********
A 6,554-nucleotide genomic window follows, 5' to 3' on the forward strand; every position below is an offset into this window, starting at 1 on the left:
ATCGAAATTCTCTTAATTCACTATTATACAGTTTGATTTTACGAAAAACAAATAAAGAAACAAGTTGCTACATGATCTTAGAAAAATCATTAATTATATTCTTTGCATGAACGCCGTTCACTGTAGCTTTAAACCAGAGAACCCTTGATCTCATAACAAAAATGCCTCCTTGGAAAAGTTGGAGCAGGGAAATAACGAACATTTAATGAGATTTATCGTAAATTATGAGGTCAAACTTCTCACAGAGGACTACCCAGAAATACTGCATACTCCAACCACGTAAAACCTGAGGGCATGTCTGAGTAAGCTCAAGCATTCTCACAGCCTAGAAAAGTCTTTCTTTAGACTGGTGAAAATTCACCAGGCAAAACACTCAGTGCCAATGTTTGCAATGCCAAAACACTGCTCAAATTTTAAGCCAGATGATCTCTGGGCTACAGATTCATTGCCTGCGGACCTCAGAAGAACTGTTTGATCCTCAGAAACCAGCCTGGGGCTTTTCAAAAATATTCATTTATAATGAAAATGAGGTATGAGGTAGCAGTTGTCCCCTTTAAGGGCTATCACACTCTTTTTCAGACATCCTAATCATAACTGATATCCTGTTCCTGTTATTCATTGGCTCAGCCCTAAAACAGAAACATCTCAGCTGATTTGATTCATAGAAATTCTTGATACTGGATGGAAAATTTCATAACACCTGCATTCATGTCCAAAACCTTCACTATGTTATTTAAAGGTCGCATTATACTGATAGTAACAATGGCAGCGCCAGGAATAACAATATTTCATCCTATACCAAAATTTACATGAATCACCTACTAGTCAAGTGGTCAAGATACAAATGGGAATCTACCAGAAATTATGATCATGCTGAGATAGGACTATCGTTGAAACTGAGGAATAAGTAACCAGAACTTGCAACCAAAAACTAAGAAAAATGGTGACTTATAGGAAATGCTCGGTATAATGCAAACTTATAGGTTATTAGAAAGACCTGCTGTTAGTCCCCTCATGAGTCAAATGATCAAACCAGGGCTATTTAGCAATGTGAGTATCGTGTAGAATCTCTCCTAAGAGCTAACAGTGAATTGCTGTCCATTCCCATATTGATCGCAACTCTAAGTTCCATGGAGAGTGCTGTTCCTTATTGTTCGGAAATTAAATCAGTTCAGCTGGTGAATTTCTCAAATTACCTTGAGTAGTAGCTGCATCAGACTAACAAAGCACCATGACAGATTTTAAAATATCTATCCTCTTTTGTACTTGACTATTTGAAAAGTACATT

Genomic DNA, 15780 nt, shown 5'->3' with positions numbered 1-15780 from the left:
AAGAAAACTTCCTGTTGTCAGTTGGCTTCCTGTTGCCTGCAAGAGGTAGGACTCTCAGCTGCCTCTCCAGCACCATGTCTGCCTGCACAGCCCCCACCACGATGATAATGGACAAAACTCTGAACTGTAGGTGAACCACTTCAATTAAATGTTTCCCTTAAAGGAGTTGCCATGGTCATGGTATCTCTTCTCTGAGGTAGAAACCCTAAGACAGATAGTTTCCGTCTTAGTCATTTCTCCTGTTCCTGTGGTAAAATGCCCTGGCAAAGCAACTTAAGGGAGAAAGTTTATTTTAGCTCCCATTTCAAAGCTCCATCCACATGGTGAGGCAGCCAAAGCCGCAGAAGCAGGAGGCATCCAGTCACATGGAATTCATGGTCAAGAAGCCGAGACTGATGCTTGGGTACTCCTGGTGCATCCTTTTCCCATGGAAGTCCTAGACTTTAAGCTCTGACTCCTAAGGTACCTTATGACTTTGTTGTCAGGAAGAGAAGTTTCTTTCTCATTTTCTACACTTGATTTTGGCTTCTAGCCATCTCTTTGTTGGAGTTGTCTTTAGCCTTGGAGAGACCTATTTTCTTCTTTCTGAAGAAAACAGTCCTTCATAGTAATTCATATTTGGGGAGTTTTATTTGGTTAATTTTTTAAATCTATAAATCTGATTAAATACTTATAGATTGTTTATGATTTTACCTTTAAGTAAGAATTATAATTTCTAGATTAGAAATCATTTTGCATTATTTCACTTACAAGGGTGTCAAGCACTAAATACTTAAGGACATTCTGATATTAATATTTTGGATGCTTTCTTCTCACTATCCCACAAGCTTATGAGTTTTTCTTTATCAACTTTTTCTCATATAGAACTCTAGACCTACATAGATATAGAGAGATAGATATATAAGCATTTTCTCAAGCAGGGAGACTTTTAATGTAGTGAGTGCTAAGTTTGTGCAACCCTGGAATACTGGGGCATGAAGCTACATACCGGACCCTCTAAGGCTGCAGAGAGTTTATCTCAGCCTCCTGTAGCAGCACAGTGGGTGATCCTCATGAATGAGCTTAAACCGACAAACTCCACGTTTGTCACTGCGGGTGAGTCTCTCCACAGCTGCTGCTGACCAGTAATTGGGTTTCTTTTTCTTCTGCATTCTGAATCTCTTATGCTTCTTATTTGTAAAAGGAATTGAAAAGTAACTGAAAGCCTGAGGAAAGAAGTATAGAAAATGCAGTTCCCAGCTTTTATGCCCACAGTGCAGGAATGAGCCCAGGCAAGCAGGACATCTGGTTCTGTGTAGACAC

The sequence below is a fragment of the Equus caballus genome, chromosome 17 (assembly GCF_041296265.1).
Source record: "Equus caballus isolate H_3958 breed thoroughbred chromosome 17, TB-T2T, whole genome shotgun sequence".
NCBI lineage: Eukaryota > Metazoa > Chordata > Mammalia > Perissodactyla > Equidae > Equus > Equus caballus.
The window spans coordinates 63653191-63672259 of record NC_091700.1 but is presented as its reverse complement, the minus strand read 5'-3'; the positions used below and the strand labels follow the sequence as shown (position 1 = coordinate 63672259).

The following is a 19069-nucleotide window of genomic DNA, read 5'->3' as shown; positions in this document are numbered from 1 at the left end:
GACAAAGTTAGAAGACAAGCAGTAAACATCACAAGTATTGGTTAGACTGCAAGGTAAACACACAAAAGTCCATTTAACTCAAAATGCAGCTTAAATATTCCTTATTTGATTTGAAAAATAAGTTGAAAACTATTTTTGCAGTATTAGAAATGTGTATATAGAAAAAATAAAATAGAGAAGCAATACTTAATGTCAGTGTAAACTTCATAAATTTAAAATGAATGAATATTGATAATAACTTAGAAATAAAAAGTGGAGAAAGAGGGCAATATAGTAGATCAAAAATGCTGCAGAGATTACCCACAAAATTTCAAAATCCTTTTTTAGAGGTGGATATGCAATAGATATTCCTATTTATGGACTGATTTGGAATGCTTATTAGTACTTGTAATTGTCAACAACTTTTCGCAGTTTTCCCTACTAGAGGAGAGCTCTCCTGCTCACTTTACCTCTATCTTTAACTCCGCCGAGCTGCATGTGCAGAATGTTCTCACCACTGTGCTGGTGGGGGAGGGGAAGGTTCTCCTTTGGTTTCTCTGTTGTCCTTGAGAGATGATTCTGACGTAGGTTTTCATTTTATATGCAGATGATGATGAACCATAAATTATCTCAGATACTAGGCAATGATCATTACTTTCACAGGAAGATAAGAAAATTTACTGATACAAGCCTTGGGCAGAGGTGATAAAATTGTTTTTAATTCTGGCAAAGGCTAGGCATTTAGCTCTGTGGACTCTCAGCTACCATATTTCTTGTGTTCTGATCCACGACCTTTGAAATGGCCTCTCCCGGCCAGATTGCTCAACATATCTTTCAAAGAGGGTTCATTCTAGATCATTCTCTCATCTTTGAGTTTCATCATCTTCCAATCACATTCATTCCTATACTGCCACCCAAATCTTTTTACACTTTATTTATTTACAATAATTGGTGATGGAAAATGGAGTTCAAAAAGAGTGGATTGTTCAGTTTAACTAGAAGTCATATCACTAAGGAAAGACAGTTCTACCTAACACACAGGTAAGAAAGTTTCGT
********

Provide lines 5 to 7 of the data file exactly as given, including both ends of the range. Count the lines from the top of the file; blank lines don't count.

The sequence below is a fragment of the Equus caballus genome, chromosome 17 (assembly GCF_041296265.1).
Source record: "Equus caballus isolate H_3958 breed thoroughbred chromosome 17, TB-T2T, whole genome shotgun sequence".
NCBI lineage: Eukaryota > Metazoa > Chordata > Mammalia > Perissodactyla > Equidae > Equus > Equus caballus.